Align Technology designs and manufactures the Invisalign® system, the most advanced clear aligner system in the world, iTero® intraoral scanners and services, and CAD/CAM software. Align has helped treat over 8 million patients with the Invisalign system and is driving the evolution in digital dentistry with the iTero intraoral scanner and exocad CAD/CAM software − modernizing today’s practices by enabling enhanced digital orthodontic and restorative workflows to improve patient outcomes and practice efficiencies. Visit www.aligntech.com for more information.
For additional information about the Invisalign system or to find an Invisalign doctor in your area, please visit www.invisalign.com. For additional information about the iTero digital scanning system, please visit www.itero.com. For additional information about exocad dental CAD/CAM offerings and a list of exocad reseller partners, please visit www.exocad.com.
“We’ve been working with XJet NanoParticle Jetting technology for some time. Up to now it has been used for developing product iterations and providing proof of concept,” says Straumann VP Stephan Oehler. “Now we’re scoring the first product development project to reach the next level of bringing this technology to production of ceramic end-use parts. We believe this technology can scale up for production effectively; there’s a large print bed and with the soluble support material, we find post-processing simple and efficient.”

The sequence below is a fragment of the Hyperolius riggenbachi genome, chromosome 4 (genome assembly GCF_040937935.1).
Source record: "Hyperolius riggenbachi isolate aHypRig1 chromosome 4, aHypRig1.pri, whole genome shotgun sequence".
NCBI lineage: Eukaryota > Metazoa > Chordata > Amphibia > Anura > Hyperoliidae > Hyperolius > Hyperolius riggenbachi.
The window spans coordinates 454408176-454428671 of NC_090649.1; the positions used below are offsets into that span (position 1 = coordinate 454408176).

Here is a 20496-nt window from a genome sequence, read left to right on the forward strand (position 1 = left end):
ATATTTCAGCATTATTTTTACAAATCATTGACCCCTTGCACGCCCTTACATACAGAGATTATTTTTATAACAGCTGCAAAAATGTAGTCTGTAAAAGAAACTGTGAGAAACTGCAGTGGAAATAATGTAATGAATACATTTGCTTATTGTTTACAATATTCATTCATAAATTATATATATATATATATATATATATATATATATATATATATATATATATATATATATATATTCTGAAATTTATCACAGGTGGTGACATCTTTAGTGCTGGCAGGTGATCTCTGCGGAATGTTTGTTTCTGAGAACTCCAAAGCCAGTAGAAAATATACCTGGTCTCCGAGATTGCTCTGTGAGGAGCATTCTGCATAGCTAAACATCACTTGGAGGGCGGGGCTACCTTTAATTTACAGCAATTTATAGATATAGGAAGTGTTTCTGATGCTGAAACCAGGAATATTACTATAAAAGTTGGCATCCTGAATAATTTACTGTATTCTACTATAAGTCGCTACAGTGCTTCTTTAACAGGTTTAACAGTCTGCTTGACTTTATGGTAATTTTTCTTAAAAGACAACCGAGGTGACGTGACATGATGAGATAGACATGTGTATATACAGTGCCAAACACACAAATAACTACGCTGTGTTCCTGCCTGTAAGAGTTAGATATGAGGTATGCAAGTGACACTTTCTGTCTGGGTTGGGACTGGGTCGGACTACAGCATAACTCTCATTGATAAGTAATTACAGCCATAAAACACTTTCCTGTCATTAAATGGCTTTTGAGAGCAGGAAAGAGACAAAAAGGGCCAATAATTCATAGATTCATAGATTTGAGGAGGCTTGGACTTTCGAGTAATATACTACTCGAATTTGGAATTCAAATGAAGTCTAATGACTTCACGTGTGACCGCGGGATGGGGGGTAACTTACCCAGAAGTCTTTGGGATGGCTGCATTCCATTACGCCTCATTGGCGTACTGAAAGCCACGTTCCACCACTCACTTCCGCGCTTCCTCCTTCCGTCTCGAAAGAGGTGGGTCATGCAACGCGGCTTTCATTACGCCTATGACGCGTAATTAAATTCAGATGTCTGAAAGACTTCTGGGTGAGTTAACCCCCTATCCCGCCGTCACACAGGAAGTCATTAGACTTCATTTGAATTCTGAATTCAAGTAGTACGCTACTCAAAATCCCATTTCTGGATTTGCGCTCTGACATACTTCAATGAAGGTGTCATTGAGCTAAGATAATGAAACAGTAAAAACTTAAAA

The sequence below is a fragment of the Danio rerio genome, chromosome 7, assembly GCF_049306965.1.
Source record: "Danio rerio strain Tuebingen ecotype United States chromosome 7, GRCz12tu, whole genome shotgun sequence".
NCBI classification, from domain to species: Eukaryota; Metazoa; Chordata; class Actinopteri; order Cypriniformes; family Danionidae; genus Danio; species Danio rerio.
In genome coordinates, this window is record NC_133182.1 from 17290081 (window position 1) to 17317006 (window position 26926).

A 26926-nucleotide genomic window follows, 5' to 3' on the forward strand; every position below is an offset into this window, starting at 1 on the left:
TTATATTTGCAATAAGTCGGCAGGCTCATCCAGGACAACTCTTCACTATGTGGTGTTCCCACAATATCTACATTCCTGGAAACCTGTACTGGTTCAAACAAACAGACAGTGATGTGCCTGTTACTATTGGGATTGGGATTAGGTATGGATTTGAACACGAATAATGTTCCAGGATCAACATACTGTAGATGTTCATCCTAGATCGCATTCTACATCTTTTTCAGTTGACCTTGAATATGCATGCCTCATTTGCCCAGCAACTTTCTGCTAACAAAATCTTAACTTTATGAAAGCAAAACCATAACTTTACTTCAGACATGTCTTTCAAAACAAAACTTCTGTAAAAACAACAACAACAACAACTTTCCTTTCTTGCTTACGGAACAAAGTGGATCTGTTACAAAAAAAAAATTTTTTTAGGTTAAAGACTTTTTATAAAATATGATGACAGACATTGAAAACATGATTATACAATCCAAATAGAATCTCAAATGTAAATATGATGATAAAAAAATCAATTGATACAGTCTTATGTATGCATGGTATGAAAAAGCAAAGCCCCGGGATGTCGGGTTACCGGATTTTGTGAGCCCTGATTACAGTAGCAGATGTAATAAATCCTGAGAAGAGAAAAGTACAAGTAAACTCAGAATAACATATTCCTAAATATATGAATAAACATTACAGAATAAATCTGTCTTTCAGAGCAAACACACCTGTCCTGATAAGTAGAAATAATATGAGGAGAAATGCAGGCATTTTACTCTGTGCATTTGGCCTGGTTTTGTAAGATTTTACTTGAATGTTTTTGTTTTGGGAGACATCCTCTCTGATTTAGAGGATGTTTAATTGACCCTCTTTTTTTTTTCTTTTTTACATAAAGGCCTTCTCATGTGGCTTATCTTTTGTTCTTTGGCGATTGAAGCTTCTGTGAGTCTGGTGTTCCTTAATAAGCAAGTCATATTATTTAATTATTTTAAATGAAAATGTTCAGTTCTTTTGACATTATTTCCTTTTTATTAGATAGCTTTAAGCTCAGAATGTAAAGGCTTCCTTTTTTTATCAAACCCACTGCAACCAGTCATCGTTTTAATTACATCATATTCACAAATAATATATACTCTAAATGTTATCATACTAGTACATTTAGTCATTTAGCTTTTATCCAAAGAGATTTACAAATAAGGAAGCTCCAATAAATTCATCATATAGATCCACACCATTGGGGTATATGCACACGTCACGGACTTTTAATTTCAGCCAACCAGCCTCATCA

Recognized as a leading innovator enhancing the standards of dental patient care, Straumann was an early adopter of ceramic additive manufacturing as one of the first companies to invest in XJet NPJ technology. According to Oehler, Straumann was won over by the technology because of the accuracy of parts, shorter overall production cycles, and the game-changing soluble support material that allows unique ease-of-use.
“We work with ceramic in a lot of our products, so when we learned there was a new technology in the field, we looked into it. XJet convinced us with the quality of parts, the fine details and accuracy. In addition to that, the density of the material is extremely high, close to 100%, so it’s not like working with an ‘AM material.' We’re well-versed with the benefits of AM, so we knew that the freedom of design and complex geometries delivered by the technology, now for ceramic materials, could open up new product and application possibilities for the business,” states Philippe Chavanne, Head New Technology Competence Center, adding, “We were very impressed with the outstanding dedication and support provided by the XJet team, particularly Avi Cohen, Vice President, Healthcare and Education, who supported us in this collaboration from the very first moment.”
Headquartered in Basel, Switzerland, Straumann Group develops, manufactures, and supplies dental implants, instruments, biomaterials, CADCAM prosthetics, digital equipment, software, and clear aligners for applications in replacement, restorative, orthodontic, and preventive dentistry. Despite the COVID-19 pandemic, Straumann has been able to keep its XJet Carmel 1400 AM System running throughout.